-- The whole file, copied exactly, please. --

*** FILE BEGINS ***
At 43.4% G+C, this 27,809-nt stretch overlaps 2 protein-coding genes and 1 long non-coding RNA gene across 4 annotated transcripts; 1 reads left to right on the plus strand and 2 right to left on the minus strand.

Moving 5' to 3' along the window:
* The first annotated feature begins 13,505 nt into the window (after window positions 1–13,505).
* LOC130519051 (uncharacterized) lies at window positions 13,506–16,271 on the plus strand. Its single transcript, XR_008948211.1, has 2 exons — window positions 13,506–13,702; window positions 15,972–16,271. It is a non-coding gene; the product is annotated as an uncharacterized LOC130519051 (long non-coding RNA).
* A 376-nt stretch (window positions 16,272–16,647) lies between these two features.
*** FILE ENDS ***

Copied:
At 43.4% G+C, this 27,809-nt stretch overlaps 2 protein-coding genes and 1 long non-coding RNA gene across 4 annotated transcripts; 1 reads left to right on the plus strand and 2 right to left on the minus strand.

Moving 5' to 3' along the window:
* The first annotated feature begins 13,505 nt into the window (after window positions 1–13,505).
* LOC130519051 (uncharacterized) lies at window positions 13,506–16,271 on the plus strand. Its single transcript, XR_008948211.1, has 2 exons — window positions 13,506–13,702; window positions 15,972–16,271. It is a non-coding gene; the product is annotated as an uncharacterized LOC130519051 (long non-coding RNA).
* A 376-nt stretch (window positions 16,272–16,647) lies between these two features.